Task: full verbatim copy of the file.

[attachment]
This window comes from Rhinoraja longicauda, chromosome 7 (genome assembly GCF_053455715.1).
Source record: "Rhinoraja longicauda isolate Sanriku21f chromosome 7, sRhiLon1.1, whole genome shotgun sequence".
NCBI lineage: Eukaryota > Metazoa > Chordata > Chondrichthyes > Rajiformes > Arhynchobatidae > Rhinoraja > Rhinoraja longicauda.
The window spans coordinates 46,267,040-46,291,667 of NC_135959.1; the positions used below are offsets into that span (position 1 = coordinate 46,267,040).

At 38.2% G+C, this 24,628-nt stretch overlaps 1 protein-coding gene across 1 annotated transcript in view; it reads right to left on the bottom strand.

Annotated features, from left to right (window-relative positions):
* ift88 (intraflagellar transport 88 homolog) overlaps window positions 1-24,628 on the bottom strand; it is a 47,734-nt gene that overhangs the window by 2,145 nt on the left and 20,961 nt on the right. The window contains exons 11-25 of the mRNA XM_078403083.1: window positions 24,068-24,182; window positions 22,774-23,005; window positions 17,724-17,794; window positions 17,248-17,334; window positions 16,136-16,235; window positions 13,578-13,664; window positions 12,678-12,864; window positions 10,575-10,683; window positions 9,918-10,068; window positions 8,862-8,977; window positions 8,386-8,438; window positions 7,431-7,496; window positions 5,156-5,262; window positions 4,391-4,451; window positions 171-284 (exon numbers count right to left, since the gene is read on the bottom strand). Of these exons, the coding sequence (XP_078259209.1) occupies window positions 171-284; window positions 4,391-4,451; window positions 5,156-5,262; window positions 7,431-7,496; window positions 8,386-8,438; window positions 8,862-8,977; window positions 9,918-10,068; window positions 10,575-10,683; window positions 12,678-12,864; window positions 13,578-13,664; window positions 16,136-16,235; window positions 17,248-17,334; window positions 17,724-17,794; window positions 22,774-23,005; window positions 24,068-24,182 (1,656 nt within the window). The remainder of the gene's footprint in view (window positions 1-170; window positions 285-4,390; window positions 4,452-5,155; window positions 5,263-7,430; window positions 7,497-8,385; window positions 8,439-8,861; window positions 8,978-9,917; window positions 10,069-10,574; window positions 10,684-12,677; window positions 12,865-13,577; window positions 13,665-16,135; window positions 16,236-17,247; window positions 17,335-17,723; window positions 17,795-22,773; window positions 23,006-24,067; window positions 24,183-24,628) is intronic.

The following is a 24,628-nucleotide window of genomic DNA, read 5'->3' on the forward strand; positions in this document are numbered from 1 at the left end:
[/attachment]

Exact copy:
This window comes from Rhinoraja longicauda, chromosome 7 (genome assembly GCF_053455715.1).
Source record: "Rhinoraja longicauda isolate Sanriku21f chromosome 7, sRhiLon1.1, whole genome shotgun sequence".
NCBI lineage: Eukaryota > Metazoa > Chordata > Chondrichthyes > Rajiformes > Arhynchobatidae > Rhinoraja > Rhinoraja longicauda.
The window spans coordinates 46,267,040-46,291,667 of NC_135959.1; the positions used below are offsets into that span (position 1 = coordinate 46,267,040).

At 38.2% G+C, this 24,628-nt stretch overlaps 1 protein-coding gene across 1 annotated transcript in view; it reads right to left on the bottom strand.

Annotated features, from left to right (window-relative positions):
* ift88 (intraflagellar transport 88 homolog) overlaps window positions 1-24,628 on the bottom strand; it is a 47,734-nt gene that overhangs the window by 2,145 nt on the left and 20,961 nt on the right. The window contains exons 11-25 of the mRNA XM_078403083.1: window positions 24,068-24,182; window positions 22,774-23,005; window positions 17,724-17,794; window positions 17,248-17,334; window positions 16,136-16,235; window positions 13,578-13,664; window positions 12,678-12,864; window positions 10,575-10,683; window positions 9,918-10,068; window positions 8,862-8,977; window positions 8,386-8,438; window positions 7,431-7,496; window positions 5,156-5,262; window positions 4,391-4,451; window positions 171-284 (exon numbers count right to left, since the gene is read on the bottom strand). Of these exons, the coding sequence (XP_078259209.1) occupies window positions 171-284; window positions 4,391-4,451; window positions 5,156-5,262; window positions 7,431-7,496; window positions 8,386-8,438; window positions 8,862-8,977; window positions 9,918-10,068; window positions 10,575-10,683; window positions 12,678-12,864; window positions 13,578-13,664; window positions 16,136-16,235; window positions 17,248-17,334; window positions 17,724-17,794; window positions 22,774-23,005; window positions 24,068-24,182 (1,656 nt within the window). The remainder of the gene's footprint in view (window positions 1-170; window positions 285-4,390; window positions 4,452-5,155; window positions 5,263-7,430; window positions 7,497-8,385; window positions 8,439-8,861; window positions 8,978-9,917; window positions 10,069-10,574; window positions 10,684-12,677; window positions 12,865-13,577; window positions 13,665-16,135; window positions 16,236-17,247; window positions 17,335-17,723; window positions 17,795-22,773; window positions 23,006-24,067; window positions 24,183-24,628) is intronic.

The following is a 24,628-nucleotide window of genomic DNA, read 5'->3' on the forward strand; positions in this document are numbered from 1 at the left end: